Scott v. McDonald

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Justia Opinion Summary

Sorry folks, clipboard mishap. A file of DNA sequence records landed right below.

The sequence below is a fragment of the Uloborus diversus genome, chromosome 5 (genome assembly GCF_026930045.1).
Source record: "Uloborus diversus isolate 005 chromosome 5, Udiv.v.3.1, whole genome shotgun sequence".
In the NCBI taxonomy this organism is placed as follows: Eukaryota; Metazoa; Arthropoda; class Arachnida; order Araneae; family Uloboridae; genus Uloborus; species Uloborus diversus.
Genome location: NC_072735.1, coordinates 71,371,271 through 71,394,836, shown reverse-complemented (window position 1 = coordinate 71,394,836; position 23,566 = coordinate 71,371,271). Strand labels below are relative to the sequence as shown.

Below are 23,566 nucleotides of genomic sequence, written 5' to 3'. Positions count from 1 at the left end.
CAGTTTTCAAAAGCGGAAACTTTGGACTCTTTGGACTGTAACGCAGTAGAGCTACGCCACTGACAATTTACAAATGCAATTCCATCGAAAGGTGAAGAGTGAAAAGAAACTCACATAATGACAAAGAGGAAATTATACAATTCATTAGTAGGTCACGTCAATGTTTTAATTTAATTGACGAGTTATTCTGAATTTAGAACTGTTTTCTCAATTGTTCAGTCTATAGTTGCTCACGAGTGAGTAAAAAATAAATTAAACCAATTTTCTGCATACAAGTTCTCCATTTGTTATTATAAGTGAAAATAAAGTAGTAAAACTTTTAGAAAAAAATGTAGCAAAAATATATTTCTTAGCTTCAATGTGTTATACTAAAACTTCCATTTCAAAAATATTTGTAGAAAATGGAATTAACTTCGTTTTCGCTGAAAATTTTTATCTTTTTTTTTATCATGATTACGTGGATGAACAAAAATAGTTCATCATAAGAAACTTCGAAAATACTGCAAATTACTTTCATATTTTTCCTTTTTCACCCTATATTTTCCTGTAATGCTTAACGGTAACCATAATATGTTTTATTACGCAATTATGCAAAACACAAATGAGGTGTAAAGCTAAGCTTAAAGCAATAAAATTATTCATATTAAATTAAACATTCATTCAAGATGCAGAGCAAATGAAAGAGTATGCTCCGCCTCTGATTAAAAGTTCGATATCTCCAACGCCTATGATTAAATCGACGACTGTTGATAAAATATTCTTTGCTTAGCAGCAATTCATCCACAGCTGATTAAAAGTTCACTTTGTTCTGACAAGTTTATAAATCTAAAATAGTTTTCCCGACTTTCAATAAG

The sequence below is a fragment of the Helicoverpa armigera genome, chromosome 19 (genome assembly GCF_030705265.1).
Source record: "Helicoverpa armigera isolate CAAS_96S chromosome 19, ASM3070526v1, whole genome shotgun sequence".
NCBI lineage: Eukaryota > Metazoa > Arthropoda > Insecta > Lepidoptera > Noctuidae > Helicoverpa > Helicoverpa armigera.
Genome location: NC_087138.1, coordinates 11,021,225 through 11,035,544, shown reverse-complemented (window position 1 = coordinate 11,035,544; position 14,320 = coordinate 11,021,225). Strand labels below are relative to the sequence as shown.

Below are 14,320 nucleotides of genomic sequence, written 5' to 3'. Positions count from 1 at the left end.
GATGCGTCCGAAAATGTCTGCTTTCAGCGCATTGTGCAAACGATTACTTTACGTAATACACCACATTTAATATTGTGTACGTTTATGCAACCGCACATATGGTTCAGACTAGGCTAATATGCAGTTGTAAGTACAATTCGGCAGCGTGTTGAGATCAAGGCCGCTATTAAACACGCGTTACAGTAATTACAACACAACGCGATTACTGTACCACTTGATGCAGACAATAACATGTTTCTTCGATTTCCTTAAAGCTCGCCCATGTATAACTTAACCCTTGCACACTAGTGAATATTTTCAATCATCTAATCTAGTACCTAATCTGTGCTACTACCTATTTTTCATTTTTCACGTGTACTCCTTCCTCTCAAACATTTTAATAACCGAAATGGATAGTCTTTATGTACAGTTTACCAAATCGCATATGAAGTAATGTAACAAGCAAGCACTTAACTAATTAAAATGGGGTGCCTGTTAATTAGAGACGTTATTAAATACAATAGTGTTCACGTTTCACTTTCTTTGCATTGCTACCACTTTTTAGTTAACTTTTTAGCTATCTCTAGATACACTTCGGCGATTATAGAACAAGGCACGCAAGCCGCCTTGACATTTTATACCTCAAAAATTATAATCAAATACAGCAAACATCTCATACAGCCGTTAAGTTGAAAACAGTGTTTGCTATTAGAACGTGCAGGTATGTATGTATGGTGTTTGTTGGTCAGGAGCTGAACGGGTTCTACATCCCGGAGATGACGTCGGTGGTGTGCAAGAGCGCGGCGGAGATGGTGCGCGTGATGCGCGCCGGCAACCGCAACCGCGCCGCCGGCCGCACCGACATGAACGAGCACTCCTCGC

After trial, the probate court approved, subject to a $93,036.75 surcharge, the first and final account and report of trustee (First Report), filed by Melodie Scott, trustee of The A’Yana McDonald Special Needs Trust (the trust). The Beneficiary, through court-appointed counsel, objected to the First Report and to the petition for settlement and termination of the trust, alleging the trustee failed to file court-mandated reports, had no supporting records for fees paid to the trustee, and that the money was not spent solely for her benefit. Beneficiary requested that Trustee be surcharged $259,309.38 for missing interest payments and for improper disbursements. The court found the beneficiary proved the trustee expended various funds without sufficient care or justification, and without reference to the text or purpose of the trust; "and once that money is gone, of course legal damages result.” The trustee raised three issues on appeal: (1) the probate court did not apply the correct legal standard (without specifying what was incorrect); (2) the trustee asserted substantial evidence does not support the finding of breach; and (3) the trustee contended the probate court erred by denying compensation for Trustee’s services. The Court of Appeal found that "given Trustee’s mismanagement of the trust estate, failure to make the required court filings, and continued service when she lacked a license, the probate court could reasonably conclude that Trustee was not entitled to compensation because any compensation for the service rendered would be inequitable due to Trustee’s multiple failures in administering the trust." The total amount of the surcharge was modified to $92,036.75. In all other respects, the judgment was affirmed.